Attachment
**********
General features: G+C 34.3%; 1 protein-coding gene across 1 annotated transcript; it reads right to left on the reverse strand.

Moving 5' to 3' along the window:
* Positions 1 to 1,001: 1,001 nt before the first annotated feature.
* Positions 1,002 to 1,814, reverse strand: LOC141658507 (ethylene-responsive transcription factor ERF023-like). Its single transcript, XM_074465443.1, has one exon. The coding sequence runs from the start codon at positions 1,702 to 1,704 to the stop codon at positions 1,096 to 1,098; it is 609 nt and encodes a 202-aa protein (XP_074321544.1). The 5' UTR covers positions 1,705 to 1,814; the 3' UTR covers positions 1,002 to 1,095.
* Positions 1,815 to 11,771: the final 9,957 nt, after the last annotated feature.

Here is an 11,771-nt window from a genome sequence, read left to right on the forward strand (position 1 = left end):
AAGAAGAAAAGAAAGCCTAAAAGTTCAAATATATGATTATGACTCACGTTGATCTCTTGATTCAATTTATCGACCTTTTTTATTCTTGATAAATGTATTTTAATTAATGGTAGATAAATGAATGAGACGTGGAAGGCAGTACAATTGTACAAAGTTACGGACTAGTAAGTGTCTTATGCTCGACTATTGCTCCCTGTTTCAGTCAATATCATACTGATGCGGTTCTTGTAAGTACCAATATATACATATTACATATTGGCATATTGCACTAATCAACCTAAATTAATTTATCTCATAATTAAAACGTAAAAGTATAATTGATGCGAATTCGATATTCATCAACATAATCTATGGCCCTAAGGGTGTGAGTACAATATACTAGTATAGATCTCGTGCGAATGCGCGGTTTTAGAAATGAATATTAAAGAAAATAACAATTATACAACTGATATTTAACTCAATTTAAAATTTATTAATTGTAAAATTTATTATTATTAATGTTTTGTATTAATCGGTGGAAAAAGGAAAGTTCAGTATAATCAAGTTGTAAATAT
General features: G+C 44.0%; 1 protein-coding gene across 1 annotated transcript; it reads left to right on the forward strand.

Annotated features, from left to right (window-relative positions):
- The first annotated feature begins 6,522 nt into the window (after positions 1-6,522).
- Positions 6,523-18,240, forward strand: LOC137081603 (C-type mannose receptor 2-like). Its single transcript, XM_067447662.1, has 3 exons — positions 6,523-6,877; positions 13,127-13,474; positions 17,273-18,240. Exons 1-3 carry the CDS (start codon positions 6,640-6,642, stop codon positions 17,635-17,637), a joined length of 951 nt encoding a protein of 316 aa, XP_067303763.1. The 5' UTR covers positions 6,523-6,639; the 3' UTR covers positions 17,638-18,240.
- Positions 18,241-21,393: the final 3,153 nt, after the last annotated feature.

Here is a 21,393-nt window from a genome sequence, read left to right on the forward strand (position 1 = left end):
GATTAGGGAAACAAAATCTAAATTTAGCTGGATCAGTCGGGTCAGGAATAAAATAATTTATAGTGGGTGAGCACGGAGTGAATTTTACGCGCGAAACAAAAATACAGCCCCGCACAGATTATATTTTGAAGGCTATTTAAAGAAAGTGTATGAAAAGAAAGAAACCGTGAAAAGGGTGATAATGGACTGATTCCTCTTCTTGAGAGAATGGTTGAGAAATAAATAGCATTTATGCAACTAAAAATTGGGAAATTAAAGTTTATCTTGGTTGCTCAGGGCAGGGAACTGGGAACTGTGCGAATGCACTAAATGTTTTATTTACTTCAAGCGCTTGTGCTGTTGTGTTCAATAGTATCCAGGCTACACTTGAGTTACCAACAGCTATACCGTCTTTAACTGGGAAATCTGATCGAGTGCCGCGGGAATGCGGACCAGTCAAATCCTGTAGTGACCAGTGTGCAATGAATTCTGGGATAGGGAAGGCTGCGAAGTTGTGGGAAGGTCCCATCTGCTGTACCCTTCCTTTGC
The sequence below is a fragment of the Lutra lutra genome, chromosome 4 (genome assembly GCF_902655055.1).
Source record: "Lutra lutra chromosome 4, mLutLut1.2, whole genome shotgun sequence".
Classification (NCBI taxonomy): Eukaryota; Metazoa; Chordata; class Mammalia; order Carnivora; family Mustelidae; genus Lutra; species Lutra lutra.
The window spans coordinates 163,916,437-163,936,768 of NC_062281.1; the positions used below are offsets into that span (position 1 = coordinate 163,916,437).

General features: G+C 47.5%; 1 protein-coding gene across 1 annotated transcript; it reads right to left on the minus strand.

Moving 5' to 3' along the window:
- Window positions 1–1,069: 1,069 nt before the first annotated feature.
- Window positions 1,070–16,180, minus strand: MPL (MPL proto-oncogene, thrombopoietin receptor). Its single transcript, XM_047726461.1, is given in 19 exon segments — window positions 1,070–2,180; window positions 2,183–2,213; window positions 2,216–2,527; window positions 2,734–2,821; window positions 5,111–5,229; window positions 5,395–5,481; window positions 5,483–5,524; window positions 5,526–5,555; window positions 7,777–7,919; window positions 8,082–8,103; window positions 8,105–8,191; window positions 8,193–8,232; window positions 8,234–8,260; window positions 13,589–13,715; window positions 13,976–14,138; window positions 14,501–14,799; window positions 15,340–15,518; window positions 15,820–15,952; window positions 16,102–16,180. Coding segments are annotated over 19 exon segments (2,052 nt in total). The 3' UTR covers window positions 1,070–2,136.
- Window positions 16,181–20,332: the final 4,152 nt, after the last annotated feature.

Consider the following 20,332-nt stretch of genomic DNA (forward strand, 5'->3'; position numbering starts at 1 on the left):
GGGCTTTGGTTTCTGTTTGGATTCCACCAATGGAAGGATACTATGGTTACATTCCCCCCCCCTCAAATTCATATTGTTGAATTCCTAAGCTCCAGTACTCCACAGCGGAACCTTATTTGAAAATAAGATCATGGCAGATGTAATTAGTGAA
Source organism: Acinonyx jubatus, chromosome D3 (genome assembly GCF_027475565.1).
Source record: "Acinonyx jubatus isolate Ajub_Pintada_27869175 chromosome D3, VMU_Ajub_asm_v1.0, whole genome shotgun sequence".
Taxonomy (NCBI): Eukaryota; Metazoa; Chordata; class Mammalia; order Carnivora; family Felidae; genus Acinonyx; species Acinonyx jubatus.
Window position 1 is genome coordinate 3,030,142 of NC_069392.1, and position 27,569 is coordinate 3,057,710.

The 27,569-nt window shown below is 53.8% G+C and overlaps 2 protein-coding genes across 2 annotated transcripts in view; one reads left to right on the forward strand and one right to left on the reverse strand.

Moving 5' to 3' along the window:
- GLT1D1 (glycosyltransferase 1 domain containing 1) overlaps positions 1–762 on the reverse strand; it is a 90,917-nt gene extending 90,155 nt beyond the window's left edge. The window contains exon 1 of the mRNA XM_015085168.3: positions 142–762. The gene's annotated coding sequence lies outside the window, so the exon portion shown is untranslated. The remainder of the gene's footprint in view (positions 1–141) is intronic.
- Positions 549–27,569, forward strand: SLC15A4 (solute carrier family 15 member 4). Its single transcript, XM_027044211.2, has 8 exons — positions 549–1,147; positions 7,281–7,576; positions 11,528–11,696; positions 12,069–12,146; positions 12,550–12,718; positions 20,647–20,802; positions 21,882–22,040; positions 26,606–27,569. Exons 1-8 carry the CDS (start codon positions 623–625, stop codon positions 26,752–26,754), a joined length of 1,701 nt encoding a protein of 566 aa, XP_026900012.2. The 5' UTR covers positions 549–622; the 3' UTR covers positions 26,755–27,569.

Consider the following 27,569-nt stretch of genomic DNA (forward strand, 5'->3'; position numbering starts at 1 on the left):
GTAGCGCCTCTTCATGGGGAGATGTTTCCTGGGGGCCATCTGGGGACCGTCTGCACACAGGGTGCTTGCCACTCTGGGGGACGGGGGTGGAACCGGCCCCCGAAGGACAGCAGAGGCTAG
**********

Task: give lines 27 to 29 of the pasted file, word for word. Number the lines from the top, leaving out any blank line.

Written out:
Source record: "Acinonyx jubatus isolate Ajub_Pintada_27869175 chromosome D3, VMU_Ajub_asm_v1.0, whole genome shotgun sequence".
Taxonomy (NCBI): Eukaryota; Metazoa; Chordata; class Mammalia; order Carnivora; family Felidae; genus Acinonyx; species Acinonyx jubatus.
Window position 1 is genome coordinate 3,030,142 of NC_069392.1, and position 27,569 is coordinate 3,057,710.